The Secretary of State to the Chargé in Salvador (Arnold)
Sir: The Department has observed that the reports made by you on recent developments affecting the relations between the Governments of Salvador and Honduras and those received from the Legation at Tegucigalpa have not been entirely in accord.
At the time of the crisis last May in the relations between the two countries, Mr. Lawton, American Consul in charge of the Legation at Tegucigalpa, referred in a telegram16 to an ultimatum presented to the Government of Honduras, and in a subsequent despatch17 stated that this ultimatum, which was sent to President López Gutierréz by President Meléndez through the Honduran Minister in Salvador, demanded that the Honduran Minister of War present his resignation within forty-eight hours. Mr. Lawton further stated that when this demand was not immediately acceded to, it was followed by another ultimatum transmitted by telegram through the Honduran Legation in Salvador, stating that President Meléndez gave President López Gutierréz twenty-four hours in which to dismiss his Minister of War. Mr. Lawton added that the Honduran Minister had likewise protested to the Foreign Office and to the diplomatic corps, against the close relationship evidently existing between the Government of Salvador and the Honduran revolutionists in that country, but in spite of that fact General Leiva, the Honduran “emigrado”, was to leave on the morning of May 12th for the Honduran frontier with arms and ammunition, supplied by the Salvadorean Government, and accompanied by Honduran revolutionists.
Mr. Belden, who succeeded Mr. Lawton at Tegucigalpa, referred in a despatch of May 20th18 to the pleasure the President of Honduras showed when informed that the Department had instructed the Legation at Salvador to take steps to induce the Government of Salvador to withdraw the ultimatum.
The Minister of Honduras in Washington has shown the Department a telegram19 received from his Government which stated that an ultimatum had been delivered by the President of Salvador to the Honduran Minister in San Salvador on May 11th demanding the resignation of the Minister of War of Honduras by four o’clock on the afternoon of the following day.[Page 744]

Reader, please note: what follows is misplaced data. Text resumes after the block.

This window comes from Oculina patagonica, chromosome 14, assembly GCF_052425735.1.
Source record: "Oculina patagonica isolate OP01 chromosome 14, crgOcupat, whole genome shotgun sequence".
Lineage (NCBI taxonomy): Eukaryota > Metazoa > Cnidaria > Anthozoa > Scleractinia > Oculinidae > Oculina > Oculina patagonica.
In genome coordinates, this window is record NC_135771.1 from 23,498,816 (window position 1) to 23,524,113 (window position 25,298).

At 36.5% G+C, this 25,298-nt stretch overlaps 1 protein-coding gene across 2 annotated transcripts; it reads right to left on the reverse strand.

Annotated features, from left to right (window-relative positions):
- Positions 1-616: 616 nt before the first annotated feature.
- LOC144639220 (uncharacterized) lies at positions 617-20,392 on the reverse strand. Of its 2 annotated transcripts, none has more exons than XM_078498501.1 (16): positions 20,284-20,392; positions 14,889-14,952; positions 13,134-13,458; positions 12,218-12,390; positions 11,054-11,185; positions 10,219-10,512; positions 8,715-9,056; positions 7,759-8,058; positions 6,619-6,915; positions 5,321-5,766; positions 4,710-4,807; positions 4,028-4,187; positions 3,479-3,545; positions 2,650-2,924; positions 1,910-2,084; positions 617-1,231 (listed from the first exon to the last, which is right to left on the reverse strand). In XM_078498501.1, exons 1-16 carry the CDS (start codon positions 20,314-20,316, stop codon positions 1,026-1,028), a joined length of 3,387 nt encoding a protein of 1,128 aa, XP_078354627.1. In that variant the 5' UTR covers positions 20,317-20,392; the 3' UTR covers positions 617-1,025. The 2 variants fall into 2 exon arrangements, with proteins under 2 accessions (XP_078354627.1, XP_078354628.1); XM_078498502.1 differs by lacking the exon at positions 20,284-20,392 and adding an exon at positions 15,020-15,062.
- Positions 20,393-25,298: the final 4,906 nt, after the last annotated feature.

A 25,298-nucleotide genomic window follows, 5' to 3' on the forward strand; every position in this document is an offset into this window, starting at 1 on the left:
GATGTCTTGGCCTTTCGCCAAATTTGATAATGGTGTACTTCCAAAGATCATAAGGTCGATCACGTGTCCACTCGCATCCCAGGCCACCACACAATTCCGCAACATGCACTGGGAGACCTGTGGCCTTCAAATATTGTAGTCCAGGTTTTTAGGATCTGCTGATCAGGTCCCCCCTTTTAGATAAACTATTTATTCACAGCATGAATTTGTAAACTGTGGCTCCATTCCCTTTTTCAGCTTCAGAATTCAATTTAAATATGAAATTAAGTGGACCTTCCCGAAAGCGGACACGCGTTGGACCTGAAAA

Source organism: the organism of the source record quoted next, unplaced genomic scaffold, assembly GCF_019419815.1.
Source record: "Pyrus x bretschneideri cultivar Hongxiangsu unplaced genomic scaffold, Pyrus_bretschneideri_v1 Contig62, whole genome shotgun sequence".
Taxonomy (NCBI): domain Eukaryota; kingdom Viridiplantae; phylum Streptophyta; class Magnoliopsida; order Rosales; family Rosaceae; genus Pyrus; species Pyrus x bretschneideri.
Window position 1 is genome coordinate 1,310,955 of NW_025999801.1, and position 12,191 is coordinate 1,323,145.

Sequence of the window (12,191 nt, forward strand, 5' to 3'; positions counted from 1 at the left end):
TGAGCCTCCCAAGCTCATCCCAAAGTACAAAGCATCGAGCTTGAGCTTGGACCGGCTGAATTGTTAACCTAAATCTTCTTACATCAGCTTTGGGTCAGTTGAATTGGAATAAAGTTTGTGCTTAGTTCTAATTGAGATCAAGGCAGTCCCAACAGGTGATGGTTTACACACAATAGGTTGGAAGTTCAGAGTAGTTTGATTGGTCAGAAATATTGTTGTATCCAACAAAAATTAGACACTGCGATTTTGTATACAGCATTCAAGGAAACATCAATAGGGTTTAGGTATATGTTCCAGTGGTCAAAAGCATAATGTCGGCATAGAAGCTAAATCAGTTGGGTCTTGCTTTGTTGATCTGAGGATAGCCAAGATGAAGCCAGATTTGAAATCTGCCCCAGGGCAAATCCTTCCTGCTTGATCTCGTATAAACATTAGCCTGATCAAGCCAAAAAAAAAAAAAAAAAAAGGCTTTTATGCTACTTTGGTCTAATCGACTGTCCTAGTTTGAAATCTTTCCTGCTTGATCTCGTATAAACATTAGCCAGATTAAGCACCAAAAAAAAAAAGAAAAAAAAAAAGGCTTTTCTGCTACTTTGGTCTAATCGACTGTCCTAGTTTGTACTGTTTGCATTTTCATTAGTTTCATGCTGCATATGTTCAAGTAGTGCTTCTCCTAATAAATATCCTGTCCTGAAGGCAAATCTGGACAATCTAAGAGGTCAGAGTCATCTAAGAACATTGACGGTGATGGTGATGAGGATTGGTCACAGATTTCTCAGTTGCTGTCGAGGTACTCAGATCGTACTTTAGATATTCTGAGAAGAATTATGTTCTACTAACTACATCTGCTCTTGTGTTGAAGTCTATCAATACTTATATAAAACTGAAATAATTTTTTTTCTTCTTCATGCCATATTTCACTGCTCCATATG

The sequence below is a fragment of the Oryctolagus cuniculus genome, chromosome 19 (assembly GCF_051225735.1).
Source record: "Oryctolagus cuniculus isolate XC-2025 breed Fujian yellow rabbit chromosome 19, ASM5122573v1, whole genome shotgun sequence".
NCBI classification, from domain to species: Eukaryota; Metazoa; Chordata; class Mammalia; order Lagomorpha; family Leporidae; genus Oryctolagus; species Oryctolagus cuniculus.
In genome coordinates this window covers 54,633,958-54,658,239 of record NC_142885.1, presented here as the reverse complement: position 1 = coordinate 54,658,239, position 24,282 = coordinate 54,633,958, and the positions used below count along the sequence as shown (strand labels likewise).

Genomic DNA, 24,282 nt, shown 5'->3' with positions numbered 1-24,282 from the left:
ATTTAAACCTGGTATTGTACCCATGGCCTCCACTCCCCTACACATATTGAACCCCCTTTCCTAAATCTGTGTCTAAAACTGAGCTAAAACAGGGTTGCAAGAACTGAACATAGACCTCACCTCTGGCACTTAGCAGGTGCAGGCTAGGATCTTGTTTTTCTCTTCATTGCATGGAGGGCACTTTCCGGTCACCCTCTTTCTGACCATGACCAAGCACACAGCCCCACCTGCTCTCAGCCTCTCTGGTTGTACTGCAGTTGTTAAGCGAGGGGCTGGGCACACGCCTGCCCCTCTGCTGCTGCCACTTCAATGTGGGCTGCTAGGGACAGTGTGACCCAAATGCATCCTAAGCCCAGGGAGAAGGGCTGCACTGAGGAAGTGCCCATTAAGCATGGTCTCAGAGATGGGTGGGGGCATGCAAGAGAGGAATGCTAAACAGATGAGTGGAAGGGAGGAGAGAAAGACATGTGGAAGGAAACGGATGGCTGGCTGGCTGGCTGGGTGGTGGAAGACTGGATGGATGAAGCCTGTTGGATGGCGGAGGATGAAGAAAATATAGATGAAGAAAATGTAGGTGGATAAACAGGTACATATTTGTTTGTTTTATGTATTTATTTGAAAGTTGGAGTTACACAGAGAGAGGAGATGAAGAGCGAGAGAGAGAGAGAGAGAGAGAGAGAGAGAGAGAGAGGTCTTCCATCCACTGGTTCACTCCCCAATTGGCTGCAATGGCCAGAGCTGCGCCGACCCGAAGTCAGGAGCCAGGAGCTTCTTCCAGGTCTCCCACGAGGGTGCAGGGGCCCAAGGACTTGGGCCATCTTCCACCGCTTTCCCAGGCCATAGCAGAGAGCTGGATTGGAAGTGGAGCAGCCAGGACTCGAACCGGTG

In your despatch No. 624 of May 25, 1920,20 you state:
“I have the honor to respectfully indorse, from the knowledge I have, after carefully following the situation in El Salvador, that the contents of the cablegram sent to Minister Sol are a true account of the situation which has developed between the two Governments of El Salvador and Honduras.”
The reports from the Legation at Tegucigalpa above referred to and the information received from the Honduran Minister in Washington are contradictory to the statements contained in the note presented to the Department by the Salvadorean Minister in Washington on May 24th which contains fourteen paragraphs, and appears to be identical with the cabled instructions referred to in your despatch of May 25th. In order that you may be advised of the contents of this note of the Salvadorean Minister, a copy is enclosed herewith for your information.21
As you give in your despatch of May 25th, in the paragraph referred to, what may be considered a general endorsement of the statements made to you by the President of Salvador, the Department assumes that you have been advised of certain facts which convinced you of the accuracy of these statements. You are therefore instructed to inform the Department as to what information you may have had which made you assume that no ultimatum was delivered to the Honduran Government by the Government of Salvador, together with any other information in your possession which you consider justifies your endorsement of the statements made to you by the President of Salvador.
I am [etc.]